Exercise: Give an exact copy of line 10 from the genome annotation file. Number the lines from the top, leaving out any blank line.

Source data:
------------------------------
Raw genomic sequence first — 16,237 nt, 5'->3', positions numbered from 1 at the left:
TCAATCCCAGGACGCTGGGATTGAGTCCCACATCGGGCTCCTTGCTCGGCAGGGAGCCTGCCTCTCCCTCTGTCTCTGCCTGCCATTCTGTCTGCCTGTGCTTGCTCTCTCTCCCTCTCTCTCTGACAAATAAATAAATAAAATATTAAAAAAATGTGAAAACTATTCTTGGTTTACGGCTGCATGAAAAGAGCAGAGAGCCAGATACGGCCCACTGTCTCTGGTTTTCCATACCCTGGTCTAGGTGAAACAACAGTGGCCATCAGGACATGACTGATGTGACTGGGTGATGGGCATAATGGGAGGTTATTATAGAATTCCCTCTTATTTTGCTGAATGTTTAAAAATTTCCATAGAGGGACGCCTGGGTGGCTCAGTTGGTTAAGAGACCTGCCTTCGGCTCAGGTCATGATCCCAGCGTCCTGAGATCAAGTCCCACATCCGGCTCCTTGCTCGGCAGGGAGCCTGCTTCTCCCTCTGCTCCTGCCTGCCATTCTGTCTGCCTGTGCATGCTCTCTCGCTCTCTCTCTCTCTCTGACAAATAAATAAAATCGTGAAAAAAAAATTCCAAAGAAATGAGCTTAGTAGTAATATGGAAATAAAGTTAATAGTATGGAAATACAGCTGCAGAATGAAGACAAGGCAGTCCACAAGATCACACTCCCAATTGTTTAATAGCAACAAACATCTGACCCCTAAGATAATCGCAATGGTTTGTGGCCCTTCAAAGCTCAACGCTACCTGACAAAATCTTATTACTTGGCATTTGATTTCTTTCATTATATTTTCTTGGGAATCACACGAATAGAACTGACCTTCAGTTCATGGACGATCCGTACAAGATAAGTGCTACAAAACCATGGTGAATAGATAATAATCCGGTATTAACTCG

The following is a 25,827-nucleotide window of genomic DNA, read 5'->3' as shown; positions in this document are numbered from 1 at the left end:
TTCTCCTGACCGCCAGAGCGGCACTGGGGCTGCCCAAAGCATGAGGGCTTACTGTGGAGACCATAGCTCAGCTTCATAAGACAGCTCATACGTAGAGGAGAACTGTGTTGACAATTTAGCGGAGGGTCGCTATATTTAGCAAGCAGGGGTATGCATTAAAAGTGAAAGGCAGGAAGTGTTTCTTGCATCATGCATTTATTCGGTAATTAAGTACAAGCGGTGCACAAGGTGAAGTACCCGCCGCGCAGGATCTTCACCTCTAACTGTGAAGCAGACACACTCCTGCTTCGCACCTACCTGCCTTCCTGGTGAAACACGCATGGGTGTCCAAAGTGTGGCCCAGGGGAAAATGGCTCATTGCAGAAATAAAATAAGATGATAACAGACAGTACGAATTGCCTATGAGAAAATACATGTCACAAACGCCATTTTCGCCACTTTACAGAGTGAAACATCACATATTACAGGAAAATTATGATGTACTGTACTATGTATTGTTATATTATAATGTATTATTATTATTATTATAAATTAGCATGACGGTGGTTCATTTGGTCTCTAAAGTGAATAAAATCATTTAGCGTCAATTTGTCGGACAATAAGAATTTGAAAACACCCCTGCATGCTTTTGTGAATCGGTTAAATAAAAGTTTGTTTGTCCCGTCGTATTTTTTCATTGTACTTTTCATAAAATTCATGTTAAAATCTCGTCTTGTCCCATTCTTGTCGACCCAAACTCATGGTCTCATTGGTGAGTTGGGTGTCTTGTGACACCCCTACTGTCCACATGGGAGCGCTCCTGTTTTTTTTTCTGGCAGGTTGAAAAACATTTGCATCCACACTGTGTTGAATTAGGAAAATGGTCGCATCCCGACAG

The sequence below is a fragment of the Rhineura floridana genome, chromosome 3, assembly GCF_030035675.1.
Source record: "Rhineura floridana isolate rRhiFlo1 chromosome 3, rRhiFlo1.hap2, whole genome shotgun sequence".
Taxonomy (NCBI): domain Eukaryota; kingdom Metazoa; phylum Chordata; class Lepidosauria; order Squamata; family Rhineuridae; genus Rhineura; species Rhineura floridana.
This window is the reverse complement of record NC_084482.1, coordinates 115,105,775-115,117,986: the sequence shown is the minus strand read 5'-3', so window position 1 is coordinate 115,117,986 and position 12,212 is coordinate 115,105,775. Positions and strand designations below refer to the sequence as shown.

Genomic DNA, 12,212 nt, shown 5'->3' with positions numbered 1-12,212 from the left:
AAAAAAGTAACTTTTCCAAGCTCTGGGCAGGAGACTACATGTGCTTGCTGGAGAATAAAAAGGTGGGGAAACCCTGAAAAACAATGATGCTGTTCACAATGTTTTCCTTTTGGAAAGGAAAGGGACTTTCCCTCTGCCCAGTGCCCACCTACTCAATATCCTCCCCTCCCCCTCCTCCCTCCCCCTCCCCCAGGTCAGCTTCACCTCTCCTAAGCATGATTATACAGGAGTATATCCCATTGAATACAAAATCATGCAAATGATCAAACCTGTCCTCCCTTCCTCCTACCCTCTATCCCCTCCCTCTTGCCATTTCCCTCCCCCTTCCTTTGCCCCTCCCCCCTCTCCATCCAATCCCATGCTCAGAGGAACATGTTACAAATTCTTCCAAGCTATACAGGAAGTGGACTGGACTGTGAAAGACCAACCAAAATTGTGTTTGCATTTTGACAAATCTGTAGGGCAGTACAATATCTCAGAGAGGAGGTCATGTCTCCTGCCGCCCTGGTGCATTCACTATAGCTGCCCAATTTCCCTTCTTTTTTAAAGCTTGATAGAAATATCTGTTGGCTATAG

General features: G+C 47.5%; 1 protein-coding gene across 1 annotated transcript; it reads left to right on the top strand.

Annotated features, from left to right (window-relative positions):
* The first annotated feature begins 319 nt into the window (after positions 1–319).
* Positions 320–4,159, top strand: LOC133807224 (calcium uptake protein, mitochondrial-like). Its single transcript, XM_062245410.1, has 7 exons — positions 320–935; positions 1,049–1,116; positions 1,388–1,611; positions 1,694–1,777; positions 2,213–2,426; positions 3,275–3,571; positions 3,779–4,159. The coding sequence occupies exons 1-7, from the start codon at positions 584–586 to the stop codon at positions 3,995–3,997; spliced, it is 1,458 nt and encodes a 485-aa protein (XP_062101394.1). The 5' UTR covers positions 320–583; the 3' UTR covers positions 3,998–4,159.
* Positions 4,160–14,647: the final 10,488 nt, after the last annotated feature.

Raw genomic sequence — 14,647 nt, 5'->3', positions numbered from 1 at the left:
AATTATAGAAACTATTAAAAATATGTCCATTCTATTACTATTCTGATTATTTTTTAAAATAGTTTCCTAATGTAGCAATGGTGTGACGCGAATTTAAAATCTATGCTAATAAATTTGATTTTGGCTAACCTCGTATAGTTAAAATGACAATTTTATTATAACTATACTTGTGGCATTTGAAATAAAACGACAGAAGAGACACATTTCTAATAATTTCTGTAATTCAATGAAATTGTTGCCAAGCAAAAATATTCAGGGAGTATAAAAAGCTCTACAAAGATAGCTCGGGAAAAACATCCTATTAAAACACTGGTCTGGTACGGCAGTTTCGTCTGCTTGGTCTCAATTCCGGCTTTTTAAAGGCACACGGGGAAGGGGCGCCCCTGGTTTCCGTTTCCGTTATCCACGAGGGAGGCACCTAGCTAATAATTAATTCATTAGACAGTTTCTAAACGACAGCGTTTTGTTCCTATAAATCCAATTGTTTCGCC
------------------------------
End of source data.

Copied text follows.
AAAAAAGTAACTTTTCCAAGCTCTGGGCAGGAGACTACATGTGCTTGCTGGAGAATAAAAAGGTGGGGAAACCCTGAAAAACAATGATGCTGTTCACAATGTTTTCCTTTTGGAAAGGAAAGGGACTTTCCCTCTGCCCAGTGCCCACCTACTCAATATCCTCCCCTCCCCCTCCTCCCTCCCCCTCCCCCAGGTCAGCTTCACCTCTCCTAAGCATGATTATACAGGAGTATATCCCATTGAATACAAAATCATGCAAATGATCAAACCTGTCCTCCCTTCCTCCTACCCTCTATCCCCTCCCTCTTGCCATTTCCCTCCCCCTTCCTTTGCCCCTCCCCCCTCTCCATCCAATCCCATGCTCAGAGGAACATGTTACAAATTCTTCCAAGCTATACAGGAAGTGGACTGGACTGTGAAAGACCAACCAAAATTGTGTTTGCATTTTGACAAATCTGTAGGGCAGTACAATATCTCAGAGAGGAGGTCATGTCTCCTGCCGCCCTGGTGCATTCACTATAGCTGCCCAATTTCCCTTCTTTTTTAAAGCTTGATAGAAATATCTGTTGGCTATAG